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Strong Rigoletto at Austin Lyric

Long Center for the Performing Arts
01/31/2009 -  & February 4, 6, 8*
Giuseppe Verdi: Rigoletto
Todd Thomas (Rigoletto), Lyubov Petrova (Gilda), Chad Shelton (Duke of Mantua), Peter Volpe (Sparafucile), Kirsten Gunlogson (Maddalena), Timothy McDevitt (Marullo), Kyle Albertson (Monterone), Kristine Olson (Giovanna), Erika Wuertzner (page), Brian Joyce (Borsa), Gil Zilkha (Ceprano), Mela Dailey (Countess Ceprano), Chris Denholm (court official)
Austin Lyric Opera Orchestra and Chorus, Marc David Erck (chorus master), Richard Buckley (conductor)
Kay Walker Castaldo (Stage director), Allen Charles Klein (scenic designer), David Nancarrow (lighting designer), Gail Bakkom (costumer designer), Melanie Steele (hair/makeup), Bill Mester (sound designer)

T. Thomas (Rigoletto), L. Petrova (Gilda)
(© Mark Matson)

Austin Lyric Opera’s recent production of Verdi’s Rigoletto gave central Texans an opportunity to see both local and international stars in a colorful, crowd-pleasing production. While the cast proved quite strong overall, the men stole the show right from the first scene and proved to be the most reliable performers of the production.

Todd Thomas gave a fine performance in the title role. A lighter voiced dramatic baritone, Thomas projected clearly without blustering, and showed an easy, ringing top shared by few of his colleagues in the notoriously high Verdi tessitura. His “Cortigiani” was the highlight of the performance, as Thomas had the opportunity to showcase both the dramatic and lyrical facets of his voice along with his total control at all dynamics. Making his company debut, the baritone demonstrated a very well acted Rigoletto; Thomas’ interactions with Gilda in particular showed an introspective side of the doomed hunchback not only bent on vengeance but driven by a shame that appeared to rival the love he showed for his daughter.

Russian soprano Lyubov Petrova, also making her company debut, gave a good, if unpolished performance as Gilda. The size of Petrova’s voice paled in comparison to those of her colleagues, but she made up for it with easily dispatched coloratura and strong acting. Unfortunately, Petrova came off of her voice in the longer lines with too much frequency, and her Italian diction needs some serious attention. She has the looks and youthful vigor for Gilda, but needs a little more vocal work on the role.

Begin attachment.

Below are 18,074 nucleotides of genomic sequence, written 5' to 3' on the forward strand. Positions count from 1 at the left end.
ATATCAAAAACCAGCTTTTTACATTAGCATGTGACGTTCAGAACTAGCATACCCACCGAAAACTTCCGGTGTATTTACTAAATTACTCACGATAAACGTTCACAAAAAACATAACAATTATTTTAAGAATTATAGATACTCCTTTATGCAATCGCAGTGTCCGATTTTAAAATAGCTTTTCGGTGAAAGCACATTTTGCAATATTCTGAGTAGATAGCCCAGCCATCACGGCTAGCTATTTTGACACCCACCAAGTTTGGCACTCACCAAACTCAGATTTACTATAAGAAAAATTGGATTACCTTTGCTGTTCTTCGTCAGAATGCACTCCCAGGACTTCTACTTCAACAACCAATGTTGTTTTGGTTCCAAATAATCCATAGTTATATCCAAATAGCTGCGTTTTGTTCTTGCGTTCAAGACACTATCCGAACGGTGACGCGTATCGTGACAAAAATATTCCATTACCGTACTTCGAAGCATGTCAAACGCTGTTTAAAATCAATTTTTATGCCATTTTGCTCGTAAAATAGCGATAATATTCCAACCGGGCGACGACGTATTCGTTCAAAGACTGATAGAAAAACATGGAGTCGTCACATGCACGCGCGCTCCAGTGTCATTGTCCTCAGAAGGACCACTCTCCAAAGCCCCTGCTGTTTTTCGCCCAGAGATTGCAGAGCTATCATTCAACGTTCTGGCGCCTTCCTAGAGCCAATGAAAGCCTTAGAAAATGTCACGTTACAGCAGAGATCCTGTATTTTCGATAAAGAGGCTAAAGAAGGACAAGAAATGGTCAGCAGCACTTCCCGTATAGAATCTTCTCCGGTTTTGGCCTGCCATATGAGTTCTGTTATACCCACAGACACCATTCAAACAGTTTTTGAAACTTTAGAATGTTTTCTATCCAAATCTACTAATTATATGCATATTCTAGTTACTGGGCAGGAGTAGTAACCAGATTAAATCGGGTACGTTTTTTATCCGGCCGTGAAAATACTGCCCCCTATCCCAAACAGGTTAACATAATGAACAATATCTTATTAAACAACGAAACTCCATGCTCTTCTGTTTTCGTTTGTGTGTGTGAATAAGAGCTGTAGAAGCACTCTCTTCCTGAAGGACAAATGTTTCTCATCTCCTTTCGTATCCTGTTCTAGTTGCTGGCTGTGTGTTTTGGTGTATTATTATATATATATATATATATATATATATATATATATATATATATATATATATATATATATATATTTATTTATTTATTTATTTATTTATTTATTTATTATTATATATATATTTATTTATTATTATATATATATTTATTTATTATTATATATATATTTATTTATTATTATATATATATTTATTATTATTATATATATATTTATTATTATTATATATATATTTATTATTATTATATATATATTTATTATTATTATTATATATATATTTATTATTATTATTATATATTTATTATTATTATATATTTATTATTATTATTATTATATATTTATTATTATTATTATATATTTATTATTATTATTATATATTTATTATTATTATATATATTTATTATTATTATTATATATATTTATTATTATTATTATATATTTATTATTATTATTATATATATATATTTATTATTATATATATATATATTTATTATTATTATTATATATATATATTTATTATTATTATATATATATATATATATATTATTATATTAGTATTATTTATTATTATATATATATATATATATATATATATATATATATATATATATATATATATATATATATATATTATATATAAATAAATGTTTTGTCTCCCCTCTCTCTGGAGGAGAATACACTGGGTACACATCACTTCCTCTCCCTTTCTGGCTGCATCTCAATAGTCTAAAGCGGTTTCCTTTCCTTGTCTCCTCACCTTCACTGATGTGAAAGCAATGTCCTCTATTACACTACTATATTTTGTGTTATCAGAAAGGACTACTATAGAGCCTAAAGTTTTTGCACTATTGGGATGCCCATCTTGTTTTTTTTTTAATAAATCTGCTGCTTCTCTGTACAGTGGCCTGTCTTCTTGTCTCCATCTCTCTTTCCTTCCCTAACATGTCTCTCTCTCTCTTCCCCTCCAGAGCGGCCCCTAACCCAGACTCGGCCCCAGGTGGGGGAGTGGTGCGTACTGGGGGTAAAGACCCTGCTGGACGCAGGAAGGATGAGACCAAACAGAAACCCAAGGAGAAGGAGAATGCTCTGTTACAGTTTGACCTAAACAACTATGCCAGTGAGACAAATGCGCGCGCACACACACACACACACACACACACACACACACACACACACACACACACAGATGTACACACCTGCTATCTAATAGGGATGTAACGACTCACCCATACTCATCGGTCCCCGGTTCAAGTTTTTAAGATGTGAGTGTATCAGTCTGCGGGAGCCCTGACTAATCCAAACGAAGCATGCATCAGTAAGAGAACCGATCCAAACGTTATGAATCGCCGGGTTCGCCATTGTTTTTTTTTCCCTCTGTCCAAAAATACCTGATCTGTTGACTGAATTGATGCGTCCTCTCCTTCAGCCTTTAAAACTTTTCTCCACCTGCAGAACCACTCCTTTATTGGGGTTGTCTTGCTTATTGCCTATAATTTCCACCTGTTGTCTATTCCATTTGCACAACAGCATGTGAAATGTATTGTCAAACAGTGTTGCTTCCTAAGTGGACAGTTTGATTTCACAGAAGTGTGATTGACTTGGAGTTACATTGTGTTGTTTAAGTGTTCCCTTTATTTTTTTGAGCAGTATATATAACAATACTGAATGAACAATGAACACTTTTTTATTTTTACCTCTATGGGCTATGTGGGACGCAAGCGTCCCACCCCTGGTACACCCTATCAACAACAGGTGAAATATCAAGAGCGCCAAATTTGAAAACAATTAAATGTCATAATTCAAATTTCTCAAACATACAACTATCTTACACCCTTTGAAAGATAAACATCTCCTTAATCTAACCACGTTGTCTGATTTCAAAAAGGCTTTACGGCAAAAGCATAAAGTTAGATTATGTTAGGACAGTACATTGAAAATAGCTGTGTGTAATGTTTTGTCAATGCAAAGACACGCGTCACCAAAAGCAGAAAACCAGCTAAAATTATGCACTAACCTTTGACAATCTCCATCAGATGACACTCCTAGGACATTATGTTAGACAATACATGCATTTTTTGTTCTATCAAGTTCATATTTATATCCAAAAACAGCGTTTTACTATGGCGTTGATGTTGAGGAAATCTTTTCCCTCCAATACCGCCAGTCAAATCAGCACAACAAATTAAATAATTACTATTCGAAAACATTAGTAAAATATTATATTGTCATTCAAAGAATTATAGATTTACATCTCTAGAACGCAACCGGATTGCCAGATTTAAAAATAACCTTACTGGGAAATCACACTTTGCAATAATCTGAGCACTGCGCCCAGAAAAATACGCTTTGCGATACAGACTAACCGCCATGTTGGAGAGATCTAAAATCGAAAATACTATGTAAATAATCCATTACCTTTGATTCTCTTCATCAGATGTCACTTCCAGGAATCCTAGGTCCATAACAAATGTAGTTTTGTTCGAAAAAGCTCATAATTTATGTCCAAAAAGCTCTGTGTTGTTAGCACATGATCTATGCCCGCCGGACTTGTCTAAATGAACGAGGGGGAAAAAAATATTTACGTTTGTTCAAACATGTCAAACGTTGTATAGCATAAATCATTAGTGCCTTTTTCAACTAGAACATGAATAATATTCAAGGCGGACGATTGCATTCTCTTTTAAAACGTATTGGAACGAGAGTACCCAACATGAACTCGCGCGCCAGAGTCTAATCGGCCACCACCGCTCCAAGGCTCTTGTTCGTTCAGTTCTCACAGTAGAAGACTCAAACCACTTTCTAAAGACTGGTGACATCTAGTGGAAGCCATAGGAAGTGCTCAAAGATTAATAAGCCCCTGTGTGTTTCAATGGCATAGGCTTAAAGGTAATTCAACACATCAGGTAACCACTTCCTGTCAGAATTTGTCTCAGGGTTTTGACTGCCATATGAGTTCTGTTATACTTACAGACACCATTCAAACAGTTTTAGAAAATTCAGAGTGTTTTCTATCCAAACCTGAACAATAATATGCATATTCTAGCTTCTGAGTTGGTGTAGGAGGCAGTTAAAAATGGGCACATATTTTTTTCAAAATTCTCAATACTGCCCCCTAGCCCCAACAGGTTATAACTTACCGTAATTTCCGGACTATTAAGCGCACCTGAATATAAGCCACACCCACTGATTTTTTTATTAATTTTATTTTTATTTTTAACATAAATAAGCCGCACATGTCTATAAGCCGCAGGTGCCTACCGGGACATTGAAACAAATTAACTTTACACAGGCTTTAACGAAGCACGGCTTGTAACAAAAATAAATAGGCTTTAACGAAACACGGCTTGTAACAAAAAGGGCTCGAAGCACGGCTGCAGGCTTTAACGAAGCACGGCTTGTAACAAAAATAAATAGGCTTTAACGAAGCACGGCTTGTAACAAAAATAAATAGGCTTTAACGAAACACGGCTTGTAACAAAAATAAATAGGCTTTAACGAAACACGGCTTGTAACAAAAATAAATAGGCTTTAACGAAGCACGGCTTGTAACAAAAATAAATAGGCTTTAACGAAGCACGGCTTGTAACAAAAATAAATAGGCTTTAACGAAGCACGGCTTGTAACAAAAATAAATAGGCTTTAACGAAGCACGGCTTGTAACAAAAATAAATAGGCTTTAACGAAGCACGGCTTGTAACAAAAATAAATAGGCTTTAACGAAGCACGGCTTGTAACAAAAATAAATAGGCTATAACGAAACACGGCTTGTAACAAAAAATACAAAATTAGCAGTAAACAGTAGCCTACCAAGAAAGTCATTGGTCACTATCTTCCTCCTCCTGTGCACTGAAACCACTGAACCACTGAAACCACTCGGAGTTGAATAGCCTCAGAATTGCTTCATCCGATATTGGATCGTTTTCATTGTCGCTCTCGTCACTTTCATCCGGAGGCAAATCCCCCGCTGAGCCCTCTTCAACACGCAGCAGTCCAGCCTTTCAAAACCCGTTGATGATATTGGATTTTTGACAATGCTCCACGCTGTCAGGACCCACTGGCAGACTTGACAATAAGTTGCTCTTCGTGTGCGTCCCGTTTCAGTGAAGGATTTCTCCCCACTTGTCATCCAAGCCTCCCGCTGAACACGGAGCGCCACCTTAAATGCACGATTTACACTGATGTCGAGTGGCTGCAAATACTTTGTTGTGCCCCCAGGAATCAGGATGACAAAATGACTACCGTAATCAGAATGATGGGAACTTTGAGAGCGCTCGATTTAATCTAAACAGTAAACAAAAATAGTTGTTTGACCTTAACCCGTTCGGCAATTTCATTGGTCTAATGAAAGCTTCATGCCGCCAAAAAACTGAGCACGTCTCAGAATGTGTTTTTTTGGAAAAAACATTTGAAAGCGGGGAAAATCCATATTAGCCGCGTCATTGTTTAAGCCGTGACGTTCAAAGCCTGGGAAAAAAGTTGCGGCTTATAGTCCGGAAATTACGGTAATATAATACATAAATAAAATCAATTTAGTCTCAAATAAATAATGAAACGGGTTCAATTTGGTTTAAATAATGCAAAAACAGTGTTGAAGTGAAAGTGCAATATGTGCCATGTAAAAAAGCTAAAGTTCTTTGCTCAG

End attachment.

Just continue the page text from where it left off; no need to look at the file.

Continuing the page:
Texan Chad Shelton brought a clear, focused voice to the Duke. The tenor displayed a nice bloom in his upper register and easily navigated the long Verdian lines called for in the score. Shelton gave a particularly strong, lyrical rendition of “Parmi veder le lagrime,” despite eschewing the high D in the cabaletta. This production marks the tenor’s role debut as the Duke, and while his acting could use some improvement, with time this could be a strong staple in his repertoire.

The murderous siblings were a mixed bag. Bass Peter Volpe as Sparafucile gave the most complete vocal portrayal of the entire cast: his strong voice filled the house with ease, legato, and clarity. Volpe’s strong acting skills complement his powerful voice, and his low F at the end of the Act I duet garnered one of the largest applauses of the night. Mezzo Kirsten Gunlogson provided a sultry embodiment of Maddalena, but her voice is too small for the 2,400 seat Michael & Susan Dell Hall.

Kay Walker Castaldo presented a traditional staging, with the exception of stage action during the overture that contributed very little to the drama. English lighting designer David Nancarrow deserves special recognition for his clever schemes, particularly for the Act III set.

Unfortunately, Austin Lyric’s principal conductor Richard Buckley made a poor showing for himself in this Rigoletto. Buckley led the first scene at a frantic pace, leaving both Shelton and Thomas to trip over their phrasing, resulting in both being forced to drop words outright just to keep up. Later, the conductor employed ritards at awkward moments, forcing his singers to split what should have been legato phrases into two breaths. Such inattentiveness to vocalists is inexcusable for a conductor of Buckley’s caliber.

Nevertheless, this Rigoletto serves as the latest in a string of successful productions at Austin Lyric Opera. With its new home at the world class Long Center for the Performing Arts coupled with its continuing artistic triumphs, the company is on the brink of becoming a force to be reckoned with on the Texas opera scene.

Paul Wooley



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